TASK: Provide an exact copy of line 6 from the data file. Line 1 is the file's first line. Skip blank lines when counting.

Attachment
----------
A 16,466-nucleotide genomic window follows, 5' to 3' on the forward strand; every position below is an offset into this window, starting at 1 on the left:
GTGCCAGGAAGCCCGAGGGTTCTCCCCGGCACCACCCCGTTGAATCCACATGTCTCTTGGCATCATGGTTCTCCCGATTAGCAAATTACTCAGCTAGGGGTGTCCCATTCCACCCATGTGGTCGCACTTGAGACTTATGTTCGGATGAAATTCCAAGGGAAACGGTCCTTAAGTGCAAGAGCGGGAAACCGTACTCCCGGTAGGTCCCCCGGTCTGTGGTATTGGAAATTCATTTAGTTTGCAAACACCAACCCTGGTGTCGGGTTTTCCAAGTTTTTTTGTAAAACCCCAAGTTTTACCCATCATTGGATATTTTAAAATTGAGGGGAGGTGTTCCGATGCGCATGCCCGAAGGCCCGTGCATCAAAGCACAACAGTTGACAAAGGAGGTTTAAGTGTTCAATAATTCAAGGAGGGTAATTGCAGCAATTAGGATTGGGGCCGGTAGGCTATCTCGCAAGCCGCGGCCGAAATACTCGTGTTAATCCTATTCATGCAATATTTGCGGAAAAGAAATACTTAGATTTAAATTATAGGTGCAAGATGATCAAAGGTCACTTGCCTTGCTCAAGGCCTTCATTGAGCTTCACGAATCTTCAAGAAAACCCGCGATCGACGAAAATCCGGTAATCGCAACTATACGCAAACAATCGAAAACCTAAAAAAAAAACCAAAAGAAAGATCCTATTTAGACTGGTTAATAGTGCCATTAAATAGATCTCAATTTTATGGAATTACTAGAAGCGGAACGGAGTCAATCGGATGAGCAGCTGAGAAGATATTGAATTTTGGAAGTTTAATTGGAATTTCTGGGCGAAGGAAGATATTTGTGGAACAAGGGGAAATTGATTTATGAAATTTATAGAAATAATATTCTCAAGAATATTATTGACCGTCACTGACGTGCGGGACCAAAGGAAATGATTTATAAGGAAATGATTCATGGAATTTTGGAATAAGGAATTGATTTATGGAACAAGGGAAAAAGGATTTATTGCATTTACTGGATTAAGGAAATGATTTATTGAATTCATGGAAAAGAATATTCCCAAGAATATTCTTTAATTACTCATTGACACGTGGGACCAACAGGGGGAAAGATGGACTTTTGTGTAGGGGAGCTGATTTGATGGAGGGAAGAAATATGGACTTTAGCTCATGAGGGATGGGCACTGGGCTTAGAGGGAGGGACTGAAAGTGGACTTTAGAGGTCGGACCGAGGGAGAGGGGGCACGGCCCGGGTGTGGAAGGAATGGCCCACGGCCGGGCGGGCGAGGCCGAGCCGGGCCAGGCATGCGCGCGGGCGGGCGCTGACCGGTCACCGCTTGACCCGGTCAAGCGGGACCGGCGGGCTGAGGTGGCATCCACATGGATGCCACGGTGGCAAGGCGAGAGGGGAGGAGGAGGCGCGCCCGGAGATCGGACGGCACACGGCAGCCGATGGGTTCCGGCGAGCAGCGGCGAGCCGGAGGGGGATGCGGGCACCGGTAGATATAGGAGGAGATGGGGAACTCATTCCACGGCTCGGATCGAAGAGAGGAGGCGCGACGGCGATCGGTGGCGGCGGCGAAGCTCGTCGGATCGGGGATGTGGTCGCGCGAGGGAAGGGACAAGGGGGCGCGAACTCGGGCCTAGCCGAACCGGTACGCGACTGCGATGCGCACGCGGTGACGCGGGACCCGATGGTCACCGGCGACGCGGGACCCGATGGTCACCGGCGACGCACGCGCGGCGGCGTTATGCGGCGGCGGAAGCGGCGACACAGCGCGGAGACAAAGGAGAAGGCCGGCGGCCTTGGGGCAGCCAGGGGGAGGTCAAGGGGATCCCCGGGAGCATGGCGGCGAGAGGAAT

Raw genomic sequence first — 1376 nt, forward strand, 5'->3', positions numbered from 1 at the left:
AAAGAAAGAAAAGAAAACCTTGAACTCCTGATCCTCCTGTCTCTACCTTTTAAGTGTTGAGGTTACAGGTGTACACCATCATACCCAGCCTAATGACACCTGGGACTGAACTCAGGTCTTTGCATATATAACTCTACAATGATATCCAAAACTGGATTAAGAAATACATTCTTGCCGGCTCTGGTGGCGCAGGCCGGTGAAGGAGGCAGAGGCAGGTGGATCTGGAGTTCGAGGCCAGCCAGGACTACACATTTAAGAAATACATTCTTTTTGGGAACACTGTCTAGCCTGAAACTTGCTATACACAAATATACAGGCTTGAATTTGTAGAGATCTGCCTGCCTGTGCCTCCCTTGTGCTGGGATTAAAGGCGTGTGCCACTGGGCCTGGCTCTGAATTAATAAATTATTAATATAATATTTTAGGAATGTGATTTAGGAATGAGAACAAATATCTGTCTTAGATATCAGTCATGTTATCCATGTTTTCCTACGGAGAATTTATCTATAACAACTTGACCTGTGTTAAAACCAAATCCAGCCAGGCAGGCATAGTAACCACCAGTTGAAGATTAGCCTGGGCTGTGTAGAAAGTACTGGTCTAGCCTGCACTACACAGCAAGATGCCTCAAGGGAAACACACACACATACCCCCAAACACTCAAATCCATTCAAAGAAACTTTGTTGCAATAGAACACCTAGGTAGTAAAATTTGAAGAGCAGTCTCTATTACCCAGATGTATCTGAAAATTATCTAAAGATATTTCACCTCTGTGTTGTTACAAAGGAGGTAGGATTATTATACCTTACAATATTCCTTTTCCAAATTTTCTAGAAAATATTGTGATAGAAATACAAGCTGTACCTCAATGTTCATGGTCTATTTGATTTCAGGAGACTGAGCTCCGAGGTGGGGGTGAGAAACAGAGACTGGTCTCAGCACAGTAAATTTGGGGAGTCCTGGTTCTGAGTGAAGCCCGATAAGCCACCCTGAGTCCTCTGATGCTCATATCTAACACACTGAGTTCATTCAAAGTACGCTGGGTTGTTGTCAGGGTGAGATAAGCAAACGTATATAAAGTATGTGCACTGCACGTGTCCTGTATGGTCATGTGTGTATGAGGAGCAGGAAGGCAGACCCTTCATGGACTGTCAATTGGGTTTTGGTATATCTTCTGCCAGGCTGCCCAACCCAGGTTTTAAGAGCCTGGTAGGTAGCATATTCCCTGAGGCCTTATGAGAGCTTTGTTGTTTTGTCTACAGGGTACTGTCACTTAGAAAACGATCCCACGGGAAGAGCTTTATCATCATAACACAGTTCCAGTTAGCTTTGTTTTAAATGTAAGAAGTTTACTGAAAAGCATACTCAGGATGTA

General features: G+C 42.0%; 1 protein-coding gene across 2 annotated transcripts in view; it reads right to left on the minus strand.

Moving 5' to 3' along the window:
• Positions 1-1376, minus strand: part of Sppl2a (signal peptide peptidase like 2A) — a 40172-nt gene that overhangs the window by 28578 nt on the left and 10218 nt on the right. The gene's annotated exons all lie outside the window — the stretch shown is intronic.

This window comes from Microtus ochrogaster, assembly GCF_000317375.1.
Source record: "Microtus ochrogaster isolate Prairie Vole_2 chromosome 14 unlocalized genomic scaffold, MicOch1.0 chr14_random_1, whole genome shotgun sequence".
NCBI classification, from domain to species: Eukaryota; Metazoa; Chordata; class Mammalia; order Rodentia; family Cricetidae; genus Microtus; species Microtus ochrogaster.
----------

Moving 5' to 3' along the window: